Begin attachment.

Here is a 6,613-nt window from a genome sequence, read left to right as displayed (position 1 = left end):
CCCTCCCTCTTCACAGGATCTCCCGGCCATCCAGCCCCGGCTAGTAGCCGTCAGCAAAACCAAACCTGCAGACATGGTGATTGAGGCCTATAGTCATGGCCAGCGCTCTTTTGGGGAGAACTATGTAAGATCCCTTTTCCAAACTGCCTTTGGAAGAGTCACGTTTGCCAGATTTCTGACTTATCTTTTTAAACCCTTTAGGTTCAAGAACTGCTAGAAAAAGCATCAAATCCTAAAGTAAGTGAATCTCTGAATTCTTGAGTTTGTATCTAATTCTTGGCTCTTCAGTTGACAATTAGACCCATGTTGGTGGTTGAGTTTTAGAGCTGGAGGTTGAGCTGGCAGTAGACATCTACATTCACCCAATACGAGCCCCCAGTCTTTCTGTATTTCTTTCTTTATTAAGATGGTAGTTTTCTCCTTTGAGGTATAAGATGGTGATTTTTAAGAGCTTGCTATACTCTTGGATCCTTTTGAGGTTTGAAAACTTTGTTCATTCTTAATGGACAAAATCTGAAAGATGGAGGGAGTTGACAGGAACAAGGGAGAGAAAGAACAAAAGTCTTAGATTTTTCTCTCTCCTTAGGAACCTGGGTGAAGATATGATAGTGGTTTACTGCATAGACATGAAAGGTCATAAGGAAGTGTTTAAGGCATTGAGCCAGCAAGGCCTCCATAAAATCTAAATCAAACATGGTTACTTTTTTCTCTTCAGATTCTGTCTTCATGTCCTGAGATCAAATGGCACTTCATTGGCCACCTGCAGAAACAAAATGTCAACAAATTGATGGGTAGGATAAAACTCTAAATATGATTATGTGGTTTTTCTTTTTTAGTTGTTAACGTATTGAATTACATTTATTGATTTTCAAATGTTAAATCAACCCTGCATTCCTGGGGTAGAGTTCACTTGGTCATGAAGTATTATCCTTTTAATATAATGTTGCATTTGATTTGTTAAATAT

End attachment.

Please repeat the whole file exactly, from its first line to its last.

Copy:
Here is a 6,613-nt window from a genome sequence, read left to right as displayed (position 1 = left end):
CCCTCCCTCTTCACAGGATCTCCCGGCCATCCAGCCCCGGCTAGTAGCCGTCAGCAAAACCAAACCTGCAGACATGGTGATTGAGGCCTATAGTCATGGCCAGCGCTCTTTTGGGGAGAACTATGTAAGATCCCTTTTCCAAACTGCCTTTGGAAGAGTCACGTTTGCCAGATTTCTGACTTATCTTTTTAAACCCTTTAGGTTCAAGAACTGCTAGAAAAAGCATCAAATCCTAAAGTAAGTGAATCTCTGAATTCTTGAGTTTGTATCTAATTCTTGGCTCTTCAGTTGACAATTAGACCCATGTTGGTGGTTGAGTTTTAGAGCTGGAGGTTGAGCTGGCAGTAGACATCTACATTCACCCAATACGAGCCCCCAGTCTTTCTGTATTTCTTTCTTTATTAAGATGGTAGTTTTCTCCTTTGAGGTATAAGATGGTGATTTTTAAGAGCTTGCTATACTCTTGGATCCTTTTGAGGTTTGAAAACTTTGTTCATTCTTAATGGACAAAATCTGAAAGATGGAGGGAGTTGACAGGAACAAGGGAGAGAAAGAACAAAAGTCTTAGATTTTTCTCTCTCCTTAGGAACCTGGGTGAAGATATGATAGTGGTTTACTGCATAGACATGAAAGGTCATAAGGAAGTGTTTAAGGCATTGAGCCAGCAAGGCCTCCATAAAATCTAAATCAAACATGGTTACTTTTTTCTCTTCAGATTCTGTCTTCATGTCCTGAGATCAAATGGCACTTCATTGGCCACCTGCAGAAACAAAATGTCAACAAATTGATGGGTAGGATAAAACTCTAAATATGATTATGTGGTTTTTCTTTTTTAGTTGTTAACGTATTGAATTACATTTATTGATTTTCAAATGTTAAATCAACCCTGCATTCCTGGGGTAGAGTTCACTTGGTCATGAAGTATTATCCTTTTAATATAATGTTGCATTTGATTTGTTAAATAT